Most of these school are just hoping to sway one or two top players away from their home area schools and this is a good way to do it without being limited to official visits and such. What better way to develop rapport with a prospect than spend some time showing the young guy "how we do things at Big State U"

Yes & there is nothing wrong w/ that. It's recruiting. The out of state schools will not beat in state major schools often for players the in state team wants.

if their schools want to be represented, they will have to pay their own expenses.

And as I already stated this will have little affect on those coaches recruiting budget. They are already going around recruiting. They can see more prospect in one area this way and from a better talent pool when talked about Northern small schools.

I get tired of hearing the shills for the Power Five schools ( ESPN, etc. ) make it sound like big time college football is all about doing for the "kids".

You must be watching different games or programs then because other than allowing the top ranked non P5 school to get an auto Big 6 Bowl Bid I have never heard anyone try to make what the P5 schools do to be benefit for smaller schools. & it's not their responsibility to.

If anyone other than the Power 5 schools and some occasional unknown HS player benefits, it just an accident.

Whether it's planned or not does not matter. It does benefit the kids even if it's slightly. Can't you just be happy for the kids, especially in the South, who are going to earn opportunities to play for mid to low level P5 schools at various places instead of being relegated to playing for a local small D1 or lower level school?
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I agree.....but only partly.....listened to a few of the bigger school coaches talking about this. Basically they already know who they want....the trips to Fl or Texas just give them opportunities to check out a few kids they are interested in without being bound by the NCAA contact limits. Technically they can't talk recruitment...but if Nick or Gus or Jim is out there helping coach some prospect, giving him hints, etc.....you mean that's not recruiting?

If I'm wrong then I'm wrong & will be happy to admit it but these camps are going on in the evaluation period which means they can talk recruiting to the kids. I have followed recruiting intently for a very long time & I have never heard coaches could not recruit kids in the eval period, Even if you are right there are plenty of ways around it w/in the rules. Coaches can give a kid a lot of positive coaching feedback or just notice him. Later the coach tells the HS coach the school is offering the kid. The HS coach tells the kid. The kid & college coach follows each other & DMs on twitter. Presto! You have a recruitment w/in the rules.

Most of these school are just hoping to sway one or two top players away from their home area schools and this is a good way to do it without being limited to official visits and such. What better way to develop rapport with a prospect than spend some time showing the young guy "how we do things at Big State U"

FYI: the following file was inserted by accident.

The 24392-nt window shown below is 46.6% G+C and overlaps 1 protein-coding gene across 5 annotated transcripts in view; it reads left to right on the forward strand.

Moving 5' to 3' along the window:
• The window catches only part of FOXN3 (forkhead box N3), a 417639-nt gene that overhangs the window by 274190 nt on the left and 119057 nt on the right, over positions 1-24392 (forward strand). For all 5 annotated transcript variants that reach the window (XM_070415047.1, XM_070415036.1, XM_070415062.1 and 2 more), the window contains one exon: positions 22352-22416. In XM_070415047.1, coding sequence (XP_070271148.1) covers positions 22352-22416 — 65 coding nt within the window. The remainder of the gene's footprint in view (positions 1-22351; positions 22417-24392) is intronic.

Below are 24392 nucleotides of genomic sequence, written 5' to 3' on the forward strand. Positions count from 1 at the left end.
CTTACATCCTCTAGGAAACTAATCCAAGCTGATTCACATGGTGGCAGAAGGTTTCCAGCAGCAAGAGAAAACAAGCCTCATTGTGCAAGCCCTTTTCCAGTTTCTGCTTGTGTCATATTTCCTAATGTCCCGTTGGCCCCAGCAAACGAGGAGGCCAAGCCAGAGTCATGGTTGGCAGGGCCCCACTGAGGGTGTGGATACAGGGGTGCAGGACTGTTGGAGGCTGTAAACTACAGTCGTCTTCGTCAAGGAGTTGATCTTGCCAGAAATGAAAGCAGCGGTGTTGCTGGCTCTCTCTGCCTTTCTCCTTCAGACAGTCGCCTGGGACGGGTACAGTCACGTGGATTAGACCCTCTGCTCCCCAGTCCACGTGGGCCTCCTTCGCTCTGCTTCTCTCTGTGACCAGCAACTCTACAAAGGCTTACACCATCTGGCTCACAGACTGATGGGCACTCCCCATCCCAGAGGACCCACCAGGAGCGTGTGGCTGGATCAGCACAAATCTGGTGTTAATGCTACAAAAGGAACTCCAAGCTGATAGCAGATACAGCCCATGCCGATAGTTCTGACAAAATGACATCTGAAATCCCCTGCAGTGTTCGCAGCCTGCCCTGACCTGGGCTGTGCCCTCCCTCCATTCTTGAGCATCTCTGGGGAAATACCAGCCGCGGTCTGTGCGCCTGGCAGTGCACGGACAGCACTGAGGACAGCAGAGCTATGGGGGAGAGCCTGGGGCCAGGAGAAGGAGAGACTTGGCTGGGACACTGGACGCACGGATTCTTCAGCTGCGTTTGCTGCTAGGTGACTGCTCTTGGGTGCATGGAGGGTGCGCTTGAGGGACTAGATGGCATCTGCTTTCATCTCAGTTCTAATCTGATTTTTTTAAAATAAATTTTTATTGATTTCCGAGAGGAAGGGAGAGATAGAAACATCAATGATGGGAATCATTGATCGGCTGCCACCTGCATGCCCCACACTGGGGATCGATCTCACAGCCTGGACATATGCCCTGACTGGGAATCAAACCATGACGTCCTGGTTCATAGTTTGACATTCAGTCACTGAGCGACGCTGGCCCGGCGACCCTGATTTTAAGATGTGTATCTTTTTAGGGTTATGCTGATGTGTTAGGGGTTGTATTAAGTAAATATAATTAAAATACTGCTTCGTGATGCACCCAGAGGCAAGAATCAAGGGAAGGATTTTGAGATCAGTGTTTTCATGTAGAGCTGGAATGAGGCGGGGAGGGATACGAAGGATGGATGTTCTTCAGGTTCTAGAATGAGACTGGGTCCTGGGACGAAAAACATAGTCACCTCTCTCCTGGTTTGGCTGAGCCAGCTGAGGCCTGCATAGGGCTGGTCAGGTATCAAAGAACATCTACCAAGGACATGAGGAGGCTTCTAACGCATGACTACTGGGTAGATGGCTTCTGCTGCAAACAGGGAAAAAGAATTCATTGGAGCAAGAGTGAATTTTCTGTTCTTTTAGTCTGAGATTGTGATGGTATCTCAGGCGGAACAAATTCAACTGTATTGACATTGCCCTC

Yes & there is nothing wrong w/ that. It's recruiting. The out of state schools will not beat in state major schools often for players the in state team wants.

if their schools want to be represented, they will have to pay their own expenses.

And as I already stated this will have little affect on those coaches recruiting budget. They are already going around recruiting. They can see more prospect in one area this way and from a better talent pool when talked about Northern small schools.

I get tired of hearing the shills for the Power Five schools ( ESPN, etc. ) make it sound like big time college football is all about doing for the "kids".

You must be watching different games or programs then because other than allowing the top ranked non P5 school to get an auto Big 6 Bowl Bid I have never heard anyone try to make what the P5 schools do to be benefit for smaller schools. & it's not their responsibility to.

If anyone other than the Power 5 schools and some occasional unknown HS player benefits, it just an accident.

Whether it's planned or not does not matter. It does benefit the kids even if it's slightly. Can't you just be happy for the kids, especially in the South, who are going to earn opportunities to play for mid to low level P5 schools at various places instead of being relegated to playing for a local small D1 or lower level school?

E...I don't follow recruiting but I do follow college football in a "macro" .sense and have a pretty good idea what coaches and ADs are saying about the game and NCAA governance. So my next to favorite answer is..."time will tell"

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How long before other conferences start wanting them banned because the SEC came and took over their stomping grounds?

The SEC and a few other schools have the ability and money to dominate the process....put staff at every significant "camp".

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How long before other conferences start wanting them banned because the SEC came and took over their stomping grounds?

The SEC and a few other schools have the ability and money to dominate the process....put staff at every significant "camp".

Exactly. Before long, I bet there will be rules governing these camps so that all schools can visit and/or conduct the same amount of camps.